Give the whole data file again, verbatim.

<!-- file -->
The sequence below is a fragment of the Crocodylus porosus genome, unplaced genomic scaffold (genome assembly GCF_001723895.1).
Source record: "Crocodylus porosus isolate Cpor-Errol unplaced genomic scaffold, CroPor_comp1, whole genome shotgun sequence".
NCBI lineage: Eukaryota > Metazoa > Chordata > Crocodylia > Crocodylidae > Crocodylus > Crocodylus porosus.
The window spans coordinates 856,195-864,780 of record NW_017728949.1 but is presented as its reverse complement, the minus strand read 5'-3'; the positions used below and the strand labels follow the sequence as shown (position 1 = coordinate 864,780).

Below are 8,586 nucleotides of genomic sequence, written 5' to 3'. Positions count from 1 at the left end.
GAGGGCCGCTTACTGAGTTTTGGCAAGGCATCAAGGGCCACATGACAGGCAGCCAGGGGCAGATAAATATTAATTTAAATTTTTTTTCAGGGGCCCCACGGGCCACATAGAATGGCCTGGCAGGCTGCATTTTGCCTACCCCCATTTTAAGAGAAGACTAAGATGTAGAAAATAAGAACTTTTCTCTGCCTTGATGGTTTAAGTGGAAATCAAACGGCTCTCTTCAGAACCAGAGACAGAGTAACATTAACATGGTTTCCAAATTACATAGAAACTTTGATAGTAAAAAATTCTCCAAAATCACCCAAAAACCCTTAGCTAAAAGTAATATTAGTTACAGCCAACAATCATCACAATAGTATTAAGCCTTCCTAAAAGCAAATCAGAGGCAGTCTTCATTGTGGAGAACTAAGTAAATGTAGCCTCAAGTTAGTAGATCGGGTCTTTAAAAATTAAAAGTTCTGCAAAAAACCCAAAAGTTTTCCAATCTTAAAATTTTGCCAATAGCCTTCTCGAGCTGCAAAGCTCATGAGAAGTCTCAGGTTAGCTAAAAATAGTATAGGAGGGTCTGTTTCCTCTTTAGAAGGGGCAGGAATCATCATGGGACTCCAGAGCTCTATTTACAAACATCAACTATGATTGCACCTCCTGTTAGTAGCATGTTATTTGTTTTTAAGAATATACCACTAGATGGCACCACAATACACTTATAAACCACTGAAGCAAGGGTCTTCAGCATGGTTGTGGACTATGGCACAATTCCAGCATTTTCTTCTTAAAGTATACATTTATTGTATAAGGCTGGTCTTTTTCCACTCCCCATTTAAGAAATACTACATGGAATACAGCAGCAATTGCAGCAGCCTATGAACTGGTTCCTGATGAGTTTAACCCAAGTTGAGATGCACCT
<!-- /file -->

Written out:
The sequence below is a fragment of the Crocodylus porosus genome, unplaced genomic scaffold (genome assembly GCF_001723895.1).
Source record: "Crocodylus porosus isolate Cpor-Errol unplaced genomic scaffold, CroPor_comp1, whole genome shotgun sequence".
NCBI lineage: Eukaryota > Metazoa > Chordata > Crocodylia > Crocodylidae > Crocodylus > Crocodylus porosus.
The window spans coordinates 856,195-864,780 of record NW_017728949.1 but is presented as its reverse complement, the minus strand read 5'-3'; the positions used below and the strand labels follow the sequence as shown (position 1 = coordinate 864,780).

Below are 8,586 nucleotides of genomic sequence, written 5' to 3'. Positions count from 1 at the left end.
GAGGGCCGCTTACTGAGTTTTGGCAAGGCATCAAGGGCCACATGACAGGCAGCCAGGGGCAGATAAATATTAATTTAAATTTTTTTTCAGGGGCCCCACGGGCCACATAGAATGGCCTGGCAGGCTGCATTTTGCCTACCCCCATTTTAAGAGAAGACTAAGATGTAGAAAATAAGAACTTTTCTCTGCCTTGATGGTTTAAGTGGAAATCAAACGGCTCTCTTCAGAACCAGAGACAGAGTAACATTAACATGGTTTCCAAATTACATAGAAACTTTGATAGTAAAAAATTCTCCAAAATCACCCAAAAACCCTTAGCTAAAAGTAATATTAGTTACAGCCAACAATCATCACAATAGTATTAAGCCTTCCTAAAAGCAAATCAGAGGCAGTCTTCATTGTGGAGAACTAAGTAAATGTAGCCTCAAGTTAGTAGATCGGGTCTTTAAAAATTAAAAGTTCTGCAAAAAACCCAAAAGTTTTCCAATCTTAAAATTTTGCCAATAGCCTTCTCGAGCTGCAAAGCTCATGAGAAGTCTCAGGTTAGCTAAAAATAGTATAGGAGGGTCTGTTTCCTCTTTAGAAGGGGCAGGAATCATCATGGGACTCCAGAGCTCTATTTACAAACATCAACTATGATTGCACCTCCTGTTAGTAGCATGTTATTTGTTTTTAAGAATATACCACTAGATGGCACCACAATACACTTATAAACCACTGAAGCAAGGGTCTTCAGCATGGTTGTGGACTATGGCACAATTCCAGCATTTTCTTCTTAAAGTATACATTTATTGTATAAGGCTGGTCTTTTTCCACTCCCCATTTAAGAAATACTACATGGAATACAGCAGCAATTGCAGCAGCCTATGAACTGGTTCCTGATGAGTTTAACCCAAGTTGAGATGCACCT